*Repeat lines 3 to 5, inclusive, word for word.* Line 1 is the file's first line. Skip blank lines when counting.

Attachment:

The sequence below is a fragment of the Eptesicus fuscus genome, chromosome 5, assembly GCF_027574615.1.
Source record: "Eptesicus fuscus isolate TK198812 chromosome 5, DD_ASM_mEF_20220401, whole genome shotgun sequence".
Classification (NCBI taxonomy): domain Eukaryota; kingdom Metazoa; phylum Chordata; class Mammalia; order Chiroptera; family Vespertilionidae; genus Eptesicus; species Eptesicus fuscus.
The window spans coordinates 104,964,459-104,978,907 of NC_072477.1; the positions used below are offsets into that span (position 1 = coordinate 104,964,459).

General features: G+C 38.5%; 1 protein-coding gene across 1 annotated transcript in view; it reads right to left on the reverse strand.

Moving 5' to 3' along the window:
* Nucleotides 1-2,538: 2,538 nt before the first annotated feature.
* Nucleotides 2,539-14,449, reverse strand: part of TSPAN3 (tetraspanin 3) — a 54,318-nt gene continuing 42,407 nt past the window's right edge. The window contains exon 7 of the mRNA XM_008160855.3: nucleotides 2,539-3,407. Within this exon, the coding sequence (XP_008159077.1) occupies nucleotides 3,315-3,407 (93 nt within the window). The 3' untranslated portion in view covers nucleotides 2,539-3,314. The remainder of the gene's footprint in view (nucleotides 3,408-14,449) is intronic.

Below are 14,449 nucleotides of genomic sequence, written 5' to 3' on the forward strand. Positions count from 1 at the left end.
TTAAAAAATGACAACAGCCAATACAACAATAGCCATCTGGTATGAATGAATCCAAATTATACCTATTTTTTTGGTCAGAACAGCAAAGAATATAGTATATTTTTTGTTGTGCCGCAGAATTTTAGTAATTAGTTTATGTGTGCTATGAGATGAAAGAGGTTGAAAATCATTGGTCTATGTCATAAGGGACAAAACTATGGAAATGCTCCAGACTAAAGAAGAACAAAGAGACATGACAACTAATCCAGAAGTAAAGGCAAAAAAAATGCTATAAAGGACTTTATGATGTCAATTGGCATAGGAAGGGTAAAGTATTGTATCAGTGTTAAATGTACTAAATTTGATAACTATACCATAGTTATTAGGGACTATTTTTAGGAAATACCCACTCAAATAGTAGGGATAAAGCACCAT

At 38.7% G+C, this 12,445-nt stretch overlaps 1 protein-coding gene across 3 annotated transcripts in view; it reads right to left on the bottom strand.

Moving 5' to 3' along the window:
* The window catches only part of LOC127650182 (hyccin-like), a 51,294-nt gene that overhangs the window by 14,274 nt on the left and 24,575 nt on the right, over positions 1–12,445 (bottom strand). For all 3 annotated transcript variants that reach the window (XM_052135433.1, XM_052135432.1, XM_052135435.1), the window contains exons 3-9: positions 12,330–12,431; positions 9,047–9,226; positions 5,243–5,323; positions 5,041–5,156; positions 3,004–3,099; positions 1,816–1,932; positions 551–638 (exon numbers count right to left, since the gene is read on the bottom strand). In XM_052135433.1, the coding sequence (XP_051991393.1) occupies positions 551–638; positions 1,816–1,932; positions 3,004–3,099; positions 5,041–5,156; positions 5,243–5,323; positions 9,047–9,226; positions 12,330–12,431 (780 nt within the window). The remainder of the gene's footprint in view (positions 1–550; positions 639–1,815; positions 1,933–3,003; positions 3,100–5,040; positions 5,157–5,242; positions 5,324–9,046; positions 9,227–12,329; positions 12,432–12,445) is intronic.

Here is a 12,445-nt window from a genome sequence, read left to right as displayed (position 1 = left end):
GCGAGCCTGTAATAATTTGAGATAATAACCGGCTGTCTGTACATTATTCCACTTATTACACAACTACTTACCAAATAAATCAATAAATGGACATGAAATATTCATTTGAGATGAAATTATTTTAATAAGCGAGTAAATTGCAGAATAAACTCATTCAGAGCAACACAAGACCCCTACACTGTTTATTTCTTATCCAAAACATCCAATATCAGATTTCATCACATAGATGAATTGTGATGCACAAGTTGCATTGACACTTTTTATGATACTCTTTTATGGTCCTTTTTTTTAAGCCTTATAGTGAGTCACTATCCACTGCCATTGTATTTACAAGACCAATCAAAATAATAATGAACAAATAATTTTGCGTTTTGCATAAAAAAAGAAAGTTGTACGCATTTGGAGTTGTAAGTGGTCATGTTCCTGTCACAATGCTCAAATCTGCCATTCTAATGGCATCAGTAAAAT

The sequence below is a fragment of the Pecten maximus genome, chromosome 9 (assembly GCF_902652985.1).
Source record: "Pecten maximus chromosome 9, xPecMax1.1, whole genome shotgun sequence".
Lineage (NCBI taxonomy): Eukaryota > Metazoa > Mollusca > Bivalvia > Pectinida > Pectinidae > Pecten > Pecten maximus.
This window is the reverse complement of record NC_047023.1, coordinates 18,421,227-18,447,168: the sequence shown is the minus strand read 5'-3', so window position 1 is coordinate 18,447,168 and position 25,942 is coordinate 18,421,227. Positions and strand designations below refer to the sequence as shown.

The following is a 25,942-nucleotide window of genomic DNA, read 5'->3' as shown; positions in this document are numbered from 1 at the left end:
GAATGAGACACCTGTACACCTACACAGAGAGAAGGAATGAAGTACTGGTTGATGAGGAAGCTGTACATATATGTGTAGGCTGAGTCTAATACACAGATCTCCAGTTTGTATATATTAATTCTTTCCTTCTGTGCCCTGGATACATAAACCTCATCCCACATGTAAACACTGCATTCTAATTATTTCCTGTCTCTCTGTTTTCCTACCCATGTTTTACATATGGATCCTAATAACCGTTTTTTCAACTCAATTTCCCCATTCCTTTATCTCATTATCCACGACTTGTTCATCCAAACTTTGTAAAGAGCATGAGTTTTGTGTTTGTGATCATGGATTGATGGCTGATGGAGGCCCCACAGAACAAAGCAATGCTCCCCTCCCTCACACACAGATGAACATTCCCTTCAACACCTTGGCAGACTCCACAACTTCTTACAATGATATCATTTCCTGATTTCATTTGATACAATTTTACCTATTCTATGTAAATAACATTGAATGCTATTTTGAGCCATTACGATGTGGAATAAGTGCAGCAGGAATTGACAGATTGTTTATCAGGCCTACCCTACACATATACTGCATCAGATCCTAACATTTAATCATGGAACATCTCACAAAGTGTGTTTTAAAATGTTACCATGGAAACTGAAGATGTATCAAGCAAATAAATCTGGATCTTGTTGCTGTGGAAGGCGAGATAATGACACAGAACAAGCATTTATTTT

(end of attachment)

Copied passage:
Classification (NCBI taxonomy): domain Eukaryota; kingdom Metazoa; phylum Chordata; class Mammalia; order Chiroptera; family Vespertilionidae; genus Eptesicus; species Eptesicus fuscus.
The window spans coordinates 104,964,459-104,978,907 of NC_072477.1; the positions used below are offsets into that span (position 1 = coordinate 104,964,459).

General features: G+C 38.5%; 1 protein-coding gene across 1 annotated transcript in view; it reads right to left on the reverse strand.